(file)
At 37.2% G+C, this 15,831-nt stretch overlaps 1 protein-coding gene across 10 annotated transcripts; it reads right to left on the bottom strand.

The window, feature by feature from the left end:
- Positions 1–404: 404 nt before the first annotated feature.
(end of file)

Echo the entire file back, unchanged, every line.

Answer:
At 37.2% G+C, this 15,831-nt stretch overlaps 1 protein-coding gene across 10 annotated transcripts; it reads right to left on the bottom strand.

The window, feature by feature from the left end:
- Positions 1–404: 404 nt before the first annotated feature.